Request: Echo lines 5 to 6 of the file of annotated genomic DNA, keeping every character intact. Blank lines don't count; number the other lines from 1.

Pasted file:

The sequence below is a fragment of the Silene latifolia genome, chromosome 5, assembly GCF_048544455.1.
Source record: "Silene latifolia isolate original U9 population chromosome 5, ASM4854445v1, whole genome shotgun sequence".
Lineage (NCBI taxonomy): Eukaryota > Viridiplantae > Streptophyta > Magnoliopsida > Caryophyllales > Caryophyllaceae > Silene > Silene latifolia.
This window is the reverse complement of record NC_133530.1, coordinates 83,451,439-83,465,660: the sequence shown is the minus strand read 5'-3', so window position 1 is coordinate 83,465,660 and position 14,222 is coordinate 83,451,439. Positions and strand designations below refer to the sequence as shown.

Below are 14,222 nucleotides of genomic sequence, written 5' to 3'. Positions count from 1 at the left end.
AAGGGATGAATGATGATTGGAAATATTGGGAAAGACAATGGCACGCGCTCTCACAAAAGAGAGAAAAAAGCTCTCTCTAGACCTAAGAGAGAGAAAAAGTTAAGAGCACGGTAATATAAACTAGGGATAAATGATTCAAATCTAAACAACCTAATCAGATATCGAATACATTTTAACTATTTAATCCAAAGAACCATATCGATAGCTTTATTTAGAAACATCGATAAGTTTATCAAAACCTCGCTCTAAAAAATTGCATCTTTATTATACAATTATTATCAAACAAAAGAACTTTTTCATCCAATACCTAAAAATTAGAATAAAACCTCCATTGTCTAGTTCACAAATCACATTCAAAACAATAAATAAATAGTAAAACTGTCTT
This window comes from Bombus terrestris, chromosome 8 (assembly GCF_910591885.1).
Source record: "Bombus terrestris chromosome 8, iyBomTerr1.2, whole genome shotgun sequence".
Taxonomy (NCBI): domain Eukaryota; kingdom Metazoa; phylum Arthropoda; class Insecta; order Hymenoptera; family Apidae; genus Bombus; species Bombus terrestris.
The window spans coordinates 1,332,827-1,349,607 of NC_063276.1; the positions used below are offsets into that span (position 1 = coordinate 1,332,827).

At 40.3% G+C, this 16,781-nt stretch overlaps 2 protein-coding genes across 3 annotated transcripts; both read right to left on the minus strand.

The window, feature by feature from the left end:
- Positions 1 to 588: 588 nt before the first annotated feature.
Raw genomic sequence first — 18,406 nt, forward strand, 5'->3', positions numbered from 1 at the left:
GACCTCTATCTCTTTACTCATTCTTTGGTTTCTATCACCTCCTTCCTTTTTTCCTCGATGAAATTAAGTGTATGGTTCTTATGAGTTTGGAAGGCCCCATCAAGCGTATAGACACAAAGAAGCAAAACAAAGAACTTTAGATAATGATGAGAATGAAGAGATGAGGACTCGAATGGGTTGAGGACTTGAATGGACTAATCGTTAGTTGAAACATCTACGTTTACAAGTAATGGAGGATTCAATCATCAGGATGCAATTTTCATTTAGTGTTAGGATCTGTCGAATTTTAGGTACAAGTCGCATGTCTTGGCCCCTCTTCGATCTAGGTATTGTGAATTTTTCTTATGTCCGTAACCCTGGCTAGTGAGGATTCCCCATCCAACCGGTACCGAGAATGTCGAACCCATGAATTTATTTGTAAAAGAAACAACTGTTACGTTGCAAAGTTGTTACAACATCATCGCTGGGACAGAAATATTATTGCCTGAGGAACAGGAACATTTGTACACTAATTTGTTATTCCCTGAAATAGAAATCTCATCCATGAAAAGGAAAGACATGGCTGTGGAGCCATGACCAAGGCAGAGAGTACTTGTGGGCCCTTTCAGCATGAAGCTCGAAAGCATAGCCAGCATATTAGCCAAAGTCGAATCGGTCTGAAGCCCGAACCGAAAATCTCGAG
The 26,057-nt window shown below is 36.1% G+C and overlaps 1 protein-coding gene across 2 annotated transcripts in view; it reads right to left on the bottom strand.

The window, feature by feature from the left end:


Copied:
Below are 14,222 nucleotides of genomic sequence, written 5' to 3'. Positions count from 1 at the left end.
AAGGGATGAATGATGATTGGAAATATTGGGAAAGACAATGGCACGCGCTCTCACAAAAGAGAGAAAAAAGCTCTCTCTAGACCTAAGAGAGAGAAAAAGTTAAGAGCACGGTAATATAAACTAGGGATAAATGATTCAAATCTAAACAACCTAATCAGATATCGAATACATTTTAACTATTTAATCCAAAGAACCATATCGATAGCTTTATTTAGAAACATCGATAAGTTTATCAAAACCTCGCTCTAAAAAATTGCATCTTTATTATACAATTATTATCAAACAAAAGAACTTTTTCATCCAATACCTAAAAATTAGAATAAAACCTCCATTGTCTAGTTCACAAATCACATTCAAAACAATAAATAAATAGTAAAACTGTCTT